The D.C. Circuit affirmed, but did so in a way that suggests that insurers do have potential liability under the CPPA.

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First Source website

First Source is an interesting resource. It provides A/E/C professionals free access to the industry's most comprehensive, up-to-date library of formatted commercial building product information, including manufacturers' addresses, telephone numbers, trade names, and regional distributors.

This might be useful to attorneys involved in disputes concerning construction defects, products liability or mold litigation.

Maryland's Business and Technology Case Management Program

Maryland has a business and technology case management program, and one facet of it is a website where trial court decisions that are relevant to business and technology issues will be posted. The Maryland State Bar Association website has posted an article to publicize this program.

As a sample offering, the B&T website has published a trial court opinion in which a legal malpractice claim against a firm acting as counsel for Prince George's County, Maryland, brought by borrowers who were unhappy that filing statements were not properly done in the District of Columbia, was dismissed due to lack of privity and under the statute of limitations. Bank of New York v. Ronald Sheff, et al., CAL 02-21119 (Circuit Court for Prince George's County, Maryland).

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Proposed Amendments to Local Rules for Eastern District of Virginia

The D.C. Bar's website invites our attention to proposed amendments to the Eastern District of Virginia's local rules.

The proposed amendments can be viewed here.

One change is to Local Rule 7, which will require redaction of personal identifiers from pleadings:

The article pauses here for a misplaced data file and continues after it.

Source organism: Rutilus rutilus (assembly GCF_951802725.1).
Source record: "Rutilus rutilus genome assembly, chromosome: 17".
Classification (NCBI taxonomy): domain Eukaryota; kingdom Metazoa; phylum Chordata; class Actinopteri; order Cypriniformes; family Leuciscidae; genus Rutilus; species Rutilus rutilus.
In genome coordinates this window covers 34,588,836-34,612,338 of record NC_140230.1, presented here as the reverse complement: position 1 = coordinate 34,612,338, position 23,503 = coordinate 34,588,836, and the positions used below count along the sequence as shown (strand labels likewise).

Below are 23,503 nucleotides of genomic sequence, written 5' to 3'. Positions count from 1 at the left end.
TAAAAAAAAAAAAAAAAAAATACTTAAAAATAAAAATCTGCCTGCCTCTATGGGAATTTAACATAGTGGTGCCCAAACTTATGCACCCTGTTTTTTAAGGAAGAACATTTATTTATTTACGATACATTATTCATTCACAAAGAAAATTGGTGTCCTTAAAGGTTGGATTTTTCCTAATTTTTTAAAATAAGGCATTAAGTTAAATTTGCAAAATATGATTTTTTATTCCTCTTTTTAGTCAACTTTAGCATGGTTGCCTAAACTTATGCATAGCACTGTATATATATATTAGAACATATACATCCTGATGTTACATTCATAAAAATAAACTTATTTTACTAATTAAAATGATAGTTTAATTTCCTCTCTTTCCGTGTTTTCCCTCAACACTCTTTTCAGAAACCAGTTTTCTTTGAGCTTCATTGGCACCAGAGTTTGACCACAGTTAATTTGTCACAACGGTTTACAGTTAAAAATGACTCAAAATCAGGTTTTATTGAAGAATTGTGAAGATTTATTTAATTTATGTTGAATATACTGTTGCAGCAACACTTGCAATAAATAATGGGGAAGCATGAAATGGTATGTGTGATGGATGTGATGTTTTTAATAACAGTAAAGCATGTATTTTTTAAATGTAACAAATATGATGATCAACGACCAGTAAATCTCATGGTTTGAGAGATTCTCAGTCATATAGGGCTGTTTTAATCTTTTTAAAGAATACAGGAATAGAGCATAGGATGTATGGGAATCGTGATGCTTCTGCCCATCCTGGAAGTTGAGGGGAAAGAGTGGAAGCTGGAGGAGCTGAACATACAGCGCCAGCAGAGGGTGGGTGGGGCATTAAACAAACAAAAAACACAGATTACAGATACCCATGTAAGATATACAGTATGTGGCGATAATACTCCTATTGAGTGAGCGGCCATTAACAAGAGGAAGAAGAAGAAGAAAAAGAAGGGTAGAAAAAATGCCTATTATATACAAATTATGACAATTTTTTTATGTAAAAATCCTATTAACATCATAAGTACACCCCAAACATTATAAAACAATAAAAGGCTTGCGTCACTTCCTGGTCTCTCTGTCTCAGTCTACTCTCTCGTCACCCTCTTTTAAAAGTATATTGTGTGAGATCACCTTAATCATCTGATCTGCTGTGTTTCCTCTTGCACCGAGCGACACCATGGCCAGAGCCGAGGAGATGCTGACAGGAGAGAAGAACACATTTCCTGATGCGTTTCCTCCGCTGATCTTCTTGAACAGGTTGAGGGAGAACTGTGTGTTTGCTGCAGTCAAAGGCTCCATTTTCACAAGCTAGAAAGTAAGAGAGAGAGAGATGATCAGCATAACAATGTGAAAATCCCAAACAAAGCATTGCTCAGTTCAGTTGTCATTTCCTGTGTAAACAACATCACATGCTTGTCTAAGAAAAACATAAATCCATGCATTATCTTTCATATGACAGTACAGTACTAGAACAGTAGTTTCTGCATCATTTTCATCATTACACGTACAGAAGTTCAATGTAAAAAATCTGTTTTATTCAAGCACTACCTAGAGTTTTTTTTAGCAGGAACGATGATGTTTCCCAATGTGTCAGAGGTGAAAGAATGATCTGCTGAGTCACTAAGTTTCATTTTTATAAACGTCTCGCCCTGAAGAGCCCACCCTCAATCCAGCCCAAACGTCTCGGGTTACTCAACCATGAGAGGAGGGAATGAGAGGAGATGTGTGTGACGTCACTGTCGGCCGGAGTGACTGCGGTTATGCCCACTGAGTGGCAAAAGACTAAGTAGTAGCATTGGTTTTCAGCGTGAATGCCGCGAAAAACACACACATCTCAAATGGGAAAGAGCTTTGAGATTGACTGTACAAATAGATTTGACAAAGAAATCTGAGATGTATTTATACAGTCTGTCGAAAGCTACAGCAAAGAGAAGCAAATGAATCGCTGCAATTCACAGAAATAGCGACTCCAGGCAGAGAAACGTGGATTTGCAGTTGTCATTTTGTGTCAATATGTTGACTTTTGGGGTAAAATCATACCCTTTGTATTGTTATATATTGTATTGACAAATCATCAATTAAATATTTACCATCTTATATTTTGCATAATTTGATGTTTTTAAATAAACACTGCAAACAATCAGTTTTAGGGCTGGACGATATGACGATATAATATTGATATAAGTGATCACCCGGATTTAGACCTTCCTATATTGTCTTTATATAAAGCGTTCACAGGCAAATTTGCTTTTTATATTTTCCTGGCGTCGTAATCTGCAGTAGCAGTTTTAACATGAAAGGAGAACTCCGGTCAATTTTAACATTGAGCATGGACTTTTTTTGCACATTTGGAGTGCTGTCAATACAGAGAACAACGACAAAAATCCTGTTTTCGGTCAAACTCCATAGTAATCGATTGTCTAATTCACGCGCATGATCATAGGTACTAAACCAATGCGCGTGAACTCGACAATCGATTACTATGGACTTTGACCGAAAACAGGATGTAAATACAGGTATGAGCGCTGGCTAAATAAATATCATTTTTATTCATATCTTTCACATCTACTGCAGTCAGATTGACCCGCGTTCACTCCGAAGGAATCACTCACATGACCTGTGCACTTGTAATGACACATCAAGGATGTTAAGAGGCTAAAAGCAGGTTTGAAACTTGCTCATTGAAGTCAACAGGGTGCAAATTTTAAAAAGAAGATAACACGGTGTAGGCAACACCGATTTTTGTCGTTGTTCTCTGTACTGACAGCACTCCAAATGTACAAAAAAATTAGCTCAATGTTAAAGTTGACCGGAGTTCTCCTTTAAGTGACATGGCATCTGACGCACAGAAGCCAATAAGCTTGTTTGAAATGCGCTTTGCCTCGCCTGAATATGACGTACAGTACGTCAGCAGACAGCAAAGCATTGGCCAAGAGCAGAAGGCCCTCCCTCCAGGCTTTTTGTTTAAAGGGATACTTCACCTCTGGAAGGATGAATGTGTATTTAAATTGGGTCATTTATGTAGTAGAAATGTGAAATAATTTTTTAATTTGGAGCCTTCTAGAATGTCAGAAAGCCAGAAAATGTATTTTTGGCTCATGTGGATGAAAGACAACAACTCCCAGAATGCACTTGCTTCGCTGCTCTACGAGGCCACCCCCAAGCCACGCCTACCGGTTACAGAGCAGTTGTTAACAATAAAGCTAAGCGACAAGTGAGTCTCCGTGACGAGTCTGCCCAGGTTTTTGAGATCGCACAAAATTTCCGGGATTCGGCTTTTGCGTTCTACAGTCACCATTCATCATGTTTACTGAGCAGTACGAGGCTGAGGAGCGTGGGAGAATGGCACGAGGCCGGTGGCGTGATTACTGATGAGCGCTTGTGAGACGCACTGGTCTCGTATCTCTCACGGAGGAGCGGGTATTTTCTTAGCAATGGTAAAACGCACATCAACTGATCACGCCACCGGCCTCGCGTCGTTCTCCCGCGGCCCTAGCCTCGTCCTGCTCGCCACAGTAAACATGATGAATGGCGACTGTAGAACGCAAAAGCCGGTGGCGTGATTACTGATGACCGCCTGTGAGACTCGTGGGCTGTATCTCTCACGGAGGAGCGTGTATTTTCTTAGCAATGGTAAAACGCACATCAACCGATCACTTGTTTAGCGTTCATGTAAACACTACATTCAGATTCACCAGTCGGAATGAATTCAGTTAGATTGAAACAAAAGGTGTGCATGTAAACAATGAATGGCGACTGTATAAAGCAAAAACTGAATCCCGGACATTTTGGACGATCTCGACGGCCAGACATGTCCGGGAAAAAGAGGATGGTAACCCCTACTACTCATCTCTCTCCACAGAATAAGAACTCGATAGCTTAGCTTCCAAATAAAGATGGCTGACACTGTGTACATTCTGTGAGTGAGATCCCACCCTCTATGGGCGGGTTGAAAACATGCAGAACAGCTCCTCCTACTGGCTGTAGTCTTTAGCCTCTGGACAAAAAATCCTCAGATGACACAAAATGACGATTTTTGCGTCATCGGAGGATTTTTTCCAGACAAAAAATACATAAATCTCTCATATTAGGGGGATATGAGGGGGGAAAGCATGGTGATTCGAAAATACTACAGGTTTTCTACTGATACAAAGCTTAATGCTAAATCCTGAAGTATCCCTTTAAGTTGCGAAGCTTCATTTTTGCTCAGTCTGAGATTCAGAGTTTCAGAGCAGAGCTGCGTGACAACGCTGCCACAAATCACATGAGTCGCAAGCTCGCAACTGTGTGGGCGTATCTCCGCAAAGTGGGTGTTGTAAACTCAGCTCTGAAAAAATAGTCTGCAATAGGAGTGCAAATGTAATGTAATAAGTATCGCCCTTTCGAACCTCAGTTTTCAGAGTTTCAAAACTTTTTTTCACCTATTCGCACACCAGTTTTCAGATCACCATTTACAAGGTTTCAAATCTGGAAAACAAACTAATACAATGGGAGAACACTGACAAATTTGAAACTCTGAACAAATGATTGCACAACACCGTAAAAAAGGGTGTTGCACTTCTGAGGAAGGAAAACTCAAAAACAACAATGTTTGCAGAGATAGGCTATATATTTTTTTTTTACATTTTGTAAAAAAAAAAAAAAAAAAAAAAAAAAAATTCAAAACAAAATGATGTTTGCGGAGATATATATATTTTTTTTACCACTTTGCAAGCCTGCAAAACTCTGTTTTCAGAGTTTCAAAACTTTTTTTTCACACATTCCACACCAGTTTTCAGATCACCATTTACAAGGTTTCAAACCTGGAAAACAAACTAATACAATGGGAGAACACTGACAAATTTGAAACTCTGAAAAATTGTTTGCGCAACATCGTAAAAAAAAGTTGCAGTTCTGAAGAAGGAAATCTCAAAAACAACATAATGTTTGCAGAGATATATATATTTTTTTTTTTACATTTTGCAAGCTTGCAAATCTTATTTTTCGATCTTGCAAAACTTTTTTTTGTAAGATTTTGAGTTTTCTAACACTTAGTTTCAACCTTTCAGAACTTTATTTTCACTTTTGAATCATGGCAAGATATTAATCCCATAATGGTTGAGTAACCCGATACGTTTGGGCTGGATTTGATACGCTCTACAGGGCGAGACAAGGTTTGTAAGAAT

C) Personal Identifiers: In compliance with the policy of the Judicial Conference of the United States, parties shall not include the following personal identifiers in any pleading or document filed with the Court, including exhibits thereto, unless otherwise ordered by the Court. (1) Social Security Numbers. If an individual’s social security number must be included, only the last four digits of that number should be used. (2) Names of Minor Children. If the involvement of a minor child must be mentioned, only the initials of that child should be used. (3) Dates of Birth. If an individual’s date of birth must be included in a pleading, only the year should be used. (4) Financial Account Numbers. If financial account numbers are relevant, only the last four digits of these numbers should be used. If it is necessary to include a personal identifier in a pleading or order, it shall be tendered for filing under seal in accord with Local Civil Rule 5. The responsibility for redacting these personal identifiers rests solely with counsel and the parties. The Clerk will not review each pleading for compliance with this Local Rule. Counsel and the parties are cautioned that failure to redact these personal identifiers may subject them to sanctions.

These are probably good rules to follow always, especially as courts are moving to electronic filing.